Fed up with seeing work based on ‘one-click’ research? Nicholas Harris has some suggestions for developing your secondary students’ online investigation skills…
1. Precision matters
Thinking carefully about your terms is key to successful online research. The more keywords entered, the greater the likelihood of finding exactly the right source.
Encourage pupils to be as specific as possible – e.g. “Australian desert snakes” or “Australian desert landforms”. Using quotation marks around search terms will ensure results with that exact wording in them, and double check that students know the difference between sponsored and regular results.
Refining searches is another important skill. On Google, for example, students can attach a ‘-’ character to a word to eliminate it from the search. Linking words with a ‘+’ character will return results that contain both or all of of those terms, depending on how many you enter. A ‘*’ will meanwhile behave as a wildcard, prompting Google itself to fill in the blank.
Pupils can also scan results for words that pop up a lot and add them to their search to improve the quality of the results. Show your students the daily challenges set at A Google a Day to get them testing out their new skills – it’s a website that poses difficult questions and encourages users to stretch their searching expertise to find the answers.
2. Take time
Young people who’ve grown up in the digital age expect to have information at their fingertips, and can be easily put off when answers are hard to find. Their attempts at ‘research’ may then become a rapid process aimed at finding out just enough to complete a project. We need to re-ignite a love of research among the younger generations. It should be a thorough, considered and intellectual pursuit, where you carefully comb through and assess information.
Creating the right culture is half the battle – so reward thorough searching, source checking and cross referencing. Get students to keep a log of their searches with web addresses for the sites they’ve visited and ask them to include citations and bibliographies in their work.
3. Question everything
As the old adage goes, don’t believe everything you read. You’d think by secondary school children would know this – but do they?
Evaluating the quality and validity of websites is a vital skill in the digital world. How can you be sure a site is trustworthy? How do you know whether the information it contains is accurate, or has been written by someone with zero expertise? Not only is the web truly vast, it is a minefield when it comes to finding reliable information. Never has it been more important to teach young people to distinguish between fact and fiction.
The basic rule is always question a site’s credibility. Pupils should think about whether it’s the property of a recognised organisation, such as a university, museum, specialist journal, the BBC, or National Geographic. Publications from these institutions are considered authoritative in the ‘real’ world, so students can likely rely on them online as well.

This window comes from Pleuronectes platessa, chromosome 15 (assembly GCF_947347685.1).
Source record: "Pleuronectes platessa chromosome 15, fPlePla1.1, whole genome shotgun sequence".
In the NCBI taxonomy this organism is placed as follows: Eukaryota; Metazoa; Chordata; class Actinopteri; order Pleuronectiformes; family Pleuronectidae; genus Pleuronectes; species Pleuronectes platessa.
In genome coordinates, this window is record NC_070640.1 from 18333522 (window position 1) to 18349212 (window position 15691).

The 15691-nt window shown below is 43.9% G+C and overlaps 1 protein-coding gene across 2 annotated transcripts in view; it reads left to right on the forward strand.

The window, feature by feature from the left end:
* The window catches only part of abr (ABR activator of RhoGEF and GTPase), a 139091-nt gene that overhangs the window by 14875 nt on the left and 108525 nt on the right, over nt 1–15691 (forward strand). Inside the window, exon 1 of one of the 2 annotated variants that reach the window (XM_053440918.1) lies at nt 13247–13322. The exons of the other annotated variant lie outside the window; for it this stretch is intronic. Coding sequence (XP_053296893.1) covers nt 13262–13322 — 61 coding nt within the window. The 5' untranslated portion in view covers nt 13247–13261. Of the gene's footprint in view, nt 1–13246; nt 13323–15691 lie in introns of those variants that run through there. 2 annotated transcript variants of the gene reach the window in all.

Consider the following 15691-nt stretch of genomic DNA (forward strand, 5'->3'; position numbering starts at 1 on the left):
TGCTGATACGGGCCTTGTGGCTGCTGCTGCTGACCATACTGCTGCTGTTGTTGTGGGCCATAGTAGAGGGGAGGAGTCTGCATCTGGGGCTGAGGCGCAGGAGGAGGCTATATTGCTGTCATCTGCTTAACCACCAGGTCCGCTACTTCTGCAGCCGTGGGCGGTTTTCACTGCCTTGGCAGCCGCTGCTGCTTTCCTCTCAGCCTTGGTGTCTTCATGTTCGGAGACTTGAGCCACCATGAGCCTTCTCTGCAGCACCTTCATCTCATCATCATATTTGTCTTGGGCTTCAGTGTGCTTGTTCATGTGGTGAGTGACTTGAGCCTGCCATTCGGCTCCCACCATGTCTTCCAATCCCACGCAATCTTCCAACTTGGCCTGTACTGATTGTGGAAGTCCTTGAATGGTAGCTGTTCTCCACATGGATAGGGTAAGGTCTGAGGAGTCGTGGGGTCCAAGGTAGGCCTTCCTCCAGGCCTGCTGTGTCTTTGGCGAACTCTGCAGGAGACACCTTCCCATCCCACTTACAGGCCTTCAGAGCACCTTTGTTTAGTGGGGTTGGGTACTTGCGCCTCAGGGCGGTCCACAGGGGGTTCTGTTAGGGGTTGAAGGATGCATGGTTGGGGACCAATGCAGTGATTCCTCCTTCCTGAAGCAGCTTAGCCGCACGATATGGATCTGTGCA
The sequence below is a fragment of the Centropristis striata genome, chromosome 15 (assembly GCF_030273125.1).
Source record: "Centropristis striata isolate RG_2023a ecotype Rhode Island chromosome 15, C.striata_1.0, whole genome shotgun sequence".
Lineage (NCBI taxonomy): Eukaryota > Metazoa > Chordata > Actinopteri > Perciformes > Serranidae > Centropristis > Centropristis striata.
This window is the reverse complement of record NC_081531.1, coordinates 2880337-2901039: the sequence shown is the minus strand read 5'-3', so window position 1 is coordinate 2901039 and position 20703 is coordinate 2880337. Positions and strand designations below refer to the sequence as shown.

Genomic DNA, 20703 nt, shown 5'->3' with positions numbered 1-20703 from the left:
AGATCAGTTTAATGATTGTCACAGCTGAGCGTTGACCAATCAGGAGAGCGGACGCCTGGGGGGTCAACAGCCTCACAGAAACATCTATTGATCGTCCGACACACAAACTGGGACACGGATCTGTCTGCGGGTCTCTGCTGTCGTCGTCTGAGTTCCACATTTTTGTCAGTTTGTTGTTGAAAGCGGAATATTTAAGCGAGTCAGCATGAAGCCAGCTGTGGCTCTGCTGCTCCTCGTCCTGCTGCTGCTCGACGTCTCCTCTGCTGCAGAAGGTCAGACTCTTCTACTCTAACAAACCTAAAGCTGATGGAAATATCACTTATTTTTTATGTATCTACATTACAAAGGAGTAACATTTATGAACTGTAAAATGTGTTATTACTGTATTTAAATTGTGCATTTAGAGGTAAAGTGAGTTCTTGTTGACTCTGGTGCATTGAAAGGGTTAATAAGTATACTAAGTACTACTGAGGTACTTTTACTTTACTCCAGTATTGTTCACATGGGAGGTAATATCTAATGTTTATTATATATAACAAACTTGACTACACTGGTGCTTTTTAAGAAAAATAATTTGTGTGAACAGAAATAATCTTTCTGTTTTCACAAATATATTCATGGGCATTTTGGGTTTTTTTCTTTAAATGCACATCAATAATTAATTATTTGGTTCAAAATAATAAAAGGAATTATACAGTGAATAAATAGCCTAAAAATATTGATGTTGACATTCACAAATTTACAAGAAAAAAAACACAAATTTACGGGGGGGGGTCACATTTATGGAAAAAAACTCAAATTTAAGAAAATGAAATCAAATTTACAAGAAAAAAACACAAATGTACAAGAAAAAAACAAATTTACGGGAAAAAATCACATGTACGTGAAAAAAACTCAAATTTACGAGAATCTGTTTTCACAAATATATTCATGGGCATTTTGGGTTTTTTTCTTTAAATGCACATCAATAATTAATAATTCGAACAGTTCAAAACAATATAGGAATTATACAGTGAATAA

Checking the name of the author of the piece, or if a journalist, the sources they are quoting from, is another good test. A reliable source will be one that draws on the expertise or knowledge of someone who is linked with a named university or institution.
If still in doubt, searching the name of that person or their institution should help. A good site will mention facts that can be corroborated by other authoritative websites. Other things to look out for include whether the site has links to respected websites, how up to date is the site or article is and whether there any dead links?
Taking the attitude that no single source has it all is probably wise — after all, it takes only seconds to browse again through search results via the web browser’s back button.
4. Check the motive
Developing an awareness of bias is critical when establishing the credibility of a site. Much of what we read on the web is based on personal opinion, not fact. Some websites may appear official and authoritative, but are actually far from impartial.
As well as investigating who the author is, students should consider what the purpose of a site is and identify its intended audience. Is the content sponsored? And if so, by whom? There’s no need to completely avoid such sites when researching – but if the language is overly persuasive, it should be treated with a healthy dose of suspicion. It’s all about thinking critically.
5. Go further
Last, but by no means least, remind students to look beyond the web. The internet might be the top research tool in their armoury, but it shouldn’t be the only one. Other sources such as books, reference librarians, knowledge passed on from family, newspapers and magazines are all still an important part of the mix.
Nicholas Harris is the Managing Editor of Q-files, the specially designed digital encyclopedia for children aged 8 to 13, and the founder of Orpheus Books. Request a free trial to Q-files here and learn more about the resource here.